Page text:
“The Phantom of the Opera,” the famous musical which was first shown on Broadway in 1988, is now making its musical debut in Manteo.
Chosen as this year’s spring musical, “The Phantom of the Opera” takes a different approach than the fall play. The fall play, “Leaps and Laughs,” consisted of several dances and skits. In contrast, “The Phantom of the Opera” is one of the most intense musicals to have ever been on Broadway. From the ranges of voices needed to the set design, the play is a big commitment and large undertaking.
“Mr. Luciano [has] wanted us to do [Phantom] for a long time, but it is the kind of show that you have to have the kind of voices and the cast commitment to do it,” director Connie Rose said.
The musical was selected right after the fall play finished and auditions soon followed.
“Thankfully [we] had a couple weeks to relax and recuperate before we started auditions for Phantom. We purposefully chose a show that wasn’t as taxing in the fall so we would be ready to work hard in the spring. During those weeks we had off, some of us were searching for voice teachers and preparing music and monologues for the audition,” senior Grace Davis said. “I personally could not wait to jump into rehearsals for this show considering it’s one of my all time favorites. We spent numerous Saturdays and late days of the week hauling wood and building the set, spending hours brainstorming how in the world we could put this thing together. It was a lot of work, but now looking at everything we’ve already accomplished, it’s definitely worth it.”
Starting on the first week back from winter break, cast members were asked to come to the first rehearsal. During the first rehearsals, the cast went over the script and practiced its lines. Since then, the cast has had rehearsals nearly every night to get ready for the show.
“Rehearsals are going great. We are so excited to do this show. The set is coming together and is absolutely amazing,” senior Jenna Zottoli said.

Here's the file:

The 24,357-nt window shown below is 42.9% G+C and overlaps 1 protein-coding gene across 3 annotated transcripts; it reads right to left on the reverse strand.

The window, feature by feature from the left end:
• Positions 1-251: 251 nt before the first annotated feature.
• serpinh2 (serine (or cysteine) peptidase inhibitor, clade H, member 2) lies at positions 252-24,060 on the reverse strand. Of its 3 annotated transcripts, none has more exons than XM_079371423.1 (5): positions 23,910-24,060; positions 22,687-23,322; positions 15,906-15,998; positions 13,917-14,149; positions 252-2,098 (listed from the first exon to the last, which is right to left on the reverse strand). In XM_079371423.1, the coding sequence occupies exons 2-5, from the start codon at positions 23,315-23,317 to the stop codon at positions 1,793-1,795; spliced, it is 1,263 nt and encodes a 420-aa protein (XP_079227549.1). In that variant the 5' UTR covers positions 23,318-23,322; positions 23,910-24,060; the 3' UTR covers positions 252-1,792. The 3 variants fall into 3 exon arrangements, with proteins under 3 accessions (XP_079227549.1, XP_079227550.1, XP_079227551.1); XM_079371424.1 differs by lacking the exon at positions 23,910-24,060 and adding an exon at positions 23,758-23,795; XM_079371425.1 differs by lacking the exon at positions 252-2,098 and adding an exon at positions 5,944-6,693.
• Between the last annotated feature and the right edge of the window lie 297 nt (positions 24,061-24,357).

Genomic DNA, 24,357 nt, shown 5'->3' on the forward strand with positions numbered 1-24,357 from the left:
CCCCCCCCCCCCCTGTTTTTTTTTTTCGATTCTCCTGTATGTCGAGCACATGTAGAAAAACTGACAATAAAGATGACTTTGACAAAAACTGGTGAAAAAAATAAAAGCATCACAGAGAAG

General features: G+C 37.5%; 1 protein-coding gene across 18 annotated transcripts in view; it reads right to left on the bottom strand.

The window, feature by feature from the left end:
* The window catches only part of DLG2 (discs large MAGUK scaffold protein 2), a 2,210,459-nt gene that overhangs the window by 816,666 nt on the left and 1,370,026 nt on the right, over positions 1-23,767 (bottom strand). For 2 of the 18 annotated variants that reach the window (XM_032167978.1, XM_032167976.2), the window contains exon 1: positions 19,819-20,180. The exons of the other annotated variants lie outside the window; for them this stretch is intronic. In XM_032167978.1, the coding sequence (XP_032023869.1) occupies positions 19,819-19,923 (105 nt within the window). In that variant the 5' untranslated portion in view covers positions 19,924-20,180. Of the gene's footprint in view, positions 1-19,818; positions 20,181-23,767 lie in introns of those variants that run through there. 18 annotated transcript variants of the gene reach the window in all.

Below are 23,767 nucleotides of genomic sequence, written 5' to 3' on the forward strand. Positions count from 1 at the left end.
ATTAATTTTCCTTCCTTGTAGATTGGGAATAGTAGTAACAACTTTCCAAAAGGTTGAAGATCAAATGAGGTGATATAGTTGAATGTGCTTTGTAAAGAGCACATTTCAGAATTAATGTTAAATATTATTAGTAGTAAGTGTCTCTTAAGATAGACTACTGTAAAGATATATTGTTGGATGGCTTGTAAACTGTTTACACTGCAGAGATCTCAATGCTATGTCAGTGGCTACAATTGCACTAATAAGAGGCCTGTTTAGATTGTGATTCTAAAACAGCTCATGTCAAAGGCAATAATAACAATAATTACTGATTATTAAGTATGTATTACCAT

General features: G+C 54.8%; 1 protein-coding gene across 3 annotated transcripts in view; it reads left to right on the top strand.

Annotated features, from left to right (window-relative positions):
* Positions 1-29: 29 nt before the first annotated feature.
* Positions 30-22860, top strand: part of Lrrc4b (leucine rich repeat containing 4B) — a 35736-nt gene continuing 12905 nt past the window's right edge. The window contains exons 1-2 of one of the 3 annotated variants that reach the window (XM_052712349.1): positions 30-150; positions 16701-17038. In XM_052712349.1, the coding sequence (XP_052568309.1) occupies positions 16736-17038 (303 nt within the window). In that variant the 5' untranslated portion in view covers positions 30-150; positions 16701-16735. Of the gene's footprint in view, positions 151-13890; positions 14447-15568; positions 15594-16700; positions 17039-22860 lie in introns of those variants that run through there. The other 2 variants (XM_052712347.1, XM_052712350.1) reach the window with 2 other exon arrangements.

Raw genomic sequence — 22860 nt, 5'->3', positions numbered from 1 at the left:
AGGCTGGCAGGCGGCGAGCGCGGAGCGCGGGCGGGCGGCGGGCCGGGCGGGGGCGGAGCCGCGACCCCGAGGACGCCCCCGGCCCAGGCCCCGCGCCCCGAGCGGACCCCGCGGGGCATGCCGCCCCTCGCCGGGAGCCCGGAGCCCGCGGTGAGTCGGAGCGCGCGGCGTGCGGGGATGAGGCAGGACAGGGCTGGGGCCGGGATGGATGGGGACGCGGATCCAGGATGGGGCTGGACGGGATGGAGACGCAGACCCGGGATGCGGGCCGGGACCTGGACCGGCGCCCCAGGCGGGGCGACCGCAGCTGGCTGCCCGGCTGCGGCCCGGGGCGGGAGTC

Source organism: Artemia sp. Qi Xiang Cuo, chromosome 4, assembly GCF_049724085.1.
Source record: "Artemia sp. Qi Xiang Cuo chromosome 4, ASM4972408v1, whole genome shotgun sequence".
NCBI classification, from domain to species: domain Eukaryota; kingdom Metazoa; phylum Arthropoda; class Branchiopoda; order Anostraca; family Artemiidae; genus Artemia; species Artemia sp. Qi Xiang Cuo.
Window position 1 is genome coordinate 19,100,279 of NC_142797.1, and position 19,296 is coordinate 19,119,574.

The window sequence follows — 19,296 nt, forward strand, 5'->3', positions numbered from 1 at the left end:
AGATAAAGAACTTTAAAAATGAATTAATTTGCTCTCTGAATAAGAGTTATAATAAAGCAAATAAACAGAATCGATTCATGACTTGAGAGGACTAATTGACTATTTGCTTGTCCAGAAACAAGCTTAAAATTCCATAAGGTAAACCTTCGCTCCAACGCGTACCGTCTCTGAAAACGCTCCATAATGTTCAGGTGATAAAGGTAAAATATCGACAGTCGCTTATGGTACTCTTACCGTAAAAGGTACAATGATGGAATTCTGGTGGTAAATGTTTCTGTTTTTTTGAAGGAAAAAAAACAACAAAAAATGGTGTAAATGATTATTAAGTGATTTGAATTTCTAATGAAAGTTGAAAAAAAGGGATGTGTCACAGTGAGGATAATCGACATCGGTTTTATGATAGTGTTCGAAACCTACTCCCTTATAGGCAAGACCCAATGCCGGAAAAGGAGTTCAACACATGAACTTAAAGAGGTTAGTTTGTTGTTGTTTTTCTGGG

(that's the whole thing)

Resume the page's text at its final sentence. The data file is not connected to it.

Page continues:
The set was designed so that there is a large staircase, which will be used for several songs, and two levels. They designed the set so that it felt like a opera house, with boxes and balconies. They also built a lair for the Phantom and a boat. Carpentry teacher Beau Barber’s class designed the boat, help build the lair and are also helping with another project which will be seen during the musical.
“Somebody donated the motorized wheelchair and then we had to figure out how to turn it into a boat,” senior Walker Parks said. “We also built a garage for the boat to stay in and helped with some other parts. This project was a lot of fun because it was different from what we normally do in class.”
Although this is a large production, larger than what had been done over the past few years, cast and crew members are having a blast putting it together. This production has been all hands on deck from the moment it began.
“I helped build and paint the set on Saturday work calls and during theater class,” senior Katelyn Medlin said. “It’s almost magical that first opening night. I think that that’s something the audience doesn’t get. In the end we have this big set, and the lights, and costumes, and hair and makeup, which is normal for the audience. But the cast started with an empty stage and a black background. We transformed it into something amazing. And that’s really rewarding.”
With opening night only a week away, the cast and crew are working harder than ever to make the musical the best it can be. They have been working on this production for weeks and are determined to put on the best show that they can.
The play will open March 24 and run for two weekends. Friday and Saturday night shows are at 7 p.m. and Sunday matinées are at 2 p.m. Tickets are $10 for orchestra seats, $8 for general seating and $6 for students. Come out and support Stage Left and its spring production, “The Phantom of the Opera.”
Sound to Sea Staff Writer